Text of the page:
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If there’s time, stay in Stanthorpe for a few days. There are many more places on the Nude Food Trail but it’s neither possible nor practical to try to see them all in one day. Take the opportunity to sample the offerings of a few outlets each day and buy some supplies for later. Then leave with a carload of gourmet treats and your clothes still on – the food is the only thing nude in Stanthorpe.


*This story originally appeared in Queensland Smart Farmer Magazine, February/March 2016.

Hidden Talent Revealed

Close to home #7 Painting at Cork & Chroma

That old saying “I can’t draw to save myself” definitely applies to me. My artistic flair is meagre and even my stick figures don’t look good. But after an evening spent at Cork & Chroma in South Brisbane, I might need to re-evaluate my opinion of my abilities.

Cork & Chroma is a paint and sip studio. BYO your favourite drinks, put on an apron and be prepared to reveal hidden talents, guided by one of the studio’s resident artists. You don’t need any prior knowledge to join in. The artist leads everyone step by step through the painting process, demonstrating each technique and offering individual advice when it’s needed.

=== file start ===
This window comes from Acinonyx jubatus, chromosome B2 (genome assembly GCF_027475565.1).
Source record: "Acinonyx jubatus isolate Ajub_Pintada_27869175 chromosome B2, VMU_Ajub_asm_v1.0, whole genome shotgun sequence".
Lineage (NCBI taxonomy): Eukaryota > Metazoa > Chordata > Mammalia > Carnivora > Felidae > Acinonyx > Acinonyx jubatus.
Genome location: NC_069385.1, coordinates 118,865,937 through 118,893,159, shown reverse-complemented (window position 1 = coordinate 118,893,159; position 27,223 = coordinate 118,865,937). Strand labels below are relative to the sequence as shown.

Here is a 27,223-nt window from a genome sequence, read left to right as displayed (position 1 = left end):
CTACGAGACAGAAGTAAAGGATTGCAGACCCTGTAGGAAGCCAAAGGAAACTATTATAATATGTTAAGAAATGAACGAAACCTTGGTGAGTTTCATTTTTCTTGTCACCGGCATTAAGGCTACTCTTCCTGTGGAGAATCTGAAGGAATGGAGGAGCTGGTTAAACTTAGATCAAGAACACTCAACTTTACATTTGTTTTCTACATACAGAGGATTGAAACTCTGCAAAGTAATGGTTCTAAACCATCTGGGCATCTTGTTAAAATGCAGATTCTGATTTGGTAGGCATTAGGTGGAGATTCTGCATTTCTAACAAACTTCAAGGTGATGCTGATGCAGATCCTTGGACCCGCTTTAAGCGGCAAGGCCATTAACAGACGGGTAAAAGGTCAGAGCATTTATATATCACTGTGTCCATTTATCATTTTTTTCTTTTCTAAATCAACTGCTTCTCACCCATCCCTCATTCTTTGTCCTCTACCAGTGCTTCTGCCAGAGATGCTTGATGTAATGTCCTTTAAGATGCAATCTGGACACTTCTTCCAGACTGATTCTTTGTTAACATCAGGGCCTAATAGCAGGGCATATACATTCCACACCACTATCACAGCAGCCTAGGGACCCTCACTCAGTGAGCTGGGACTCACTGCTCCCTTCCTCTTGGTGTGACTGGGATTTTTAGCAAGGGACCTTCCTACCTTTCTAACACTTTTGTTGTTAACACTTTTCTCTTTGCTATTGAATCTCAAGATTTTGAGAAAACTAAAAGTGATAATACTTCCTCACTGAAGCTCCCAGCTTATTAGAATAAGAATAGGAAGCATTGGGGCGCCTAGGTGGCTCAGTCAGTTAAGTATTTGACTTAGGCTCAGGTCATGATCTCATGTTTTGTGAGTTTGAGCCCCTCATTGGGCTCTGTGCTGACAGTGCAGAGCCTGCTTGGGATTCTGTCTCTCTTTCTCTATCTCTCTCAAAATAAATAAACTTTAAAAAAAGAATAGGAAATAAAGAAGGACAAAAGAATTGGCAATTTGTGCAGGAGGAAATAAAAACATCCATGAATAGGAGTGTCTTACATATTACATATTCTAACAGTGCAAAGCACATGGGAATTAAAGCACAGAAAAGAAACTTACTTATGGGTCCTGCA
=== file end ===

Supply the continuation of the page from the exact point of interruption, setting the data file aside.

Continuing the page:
On the Saturday night we visit there are several groups: a hen’s night, a girls’ night out, a few couples and our family gathering of three generations. Blank canvases, full of promise, are set up on our easels. We fill our palettes with acrylic paints, some colours required and others we add as we like. Our glasses are also filled and we’re ready to paint and sip.


Our instructor begins by showing us three techniques for using our paint brushes. We start, mixing colours to create the background of our paintings. At first we’re tentative, but as we begin to fill our canvases with layers of paint we relax and by the time it comes to adding highlights we’re much more free with our brushes.


My rustic scene takes shape. The window comes to life, there’s light and shade on my pot of gardenias and the bicycle leaning against the wall even looks like it’s ready to be ridden.

As our confidence increases so does our willingness to add our own touches to our paintings. There might be more than 30 paintings of the same scene, but not one is identical to another. In one painting a cat suns itself by the wall and a mouse scampers across the ground in another. In my painting, a window box full of pansies takes centre stage.


When our lesson is over, we all gather for a group photo, our paintings proudly displayed as we admire each other’s work. Renoir I’m not, but tonight I’ve created my own masterpiece.


*This story originally appeared in Queensland Smart Farmer Magazine, August/September 2016.

Cork & Chroma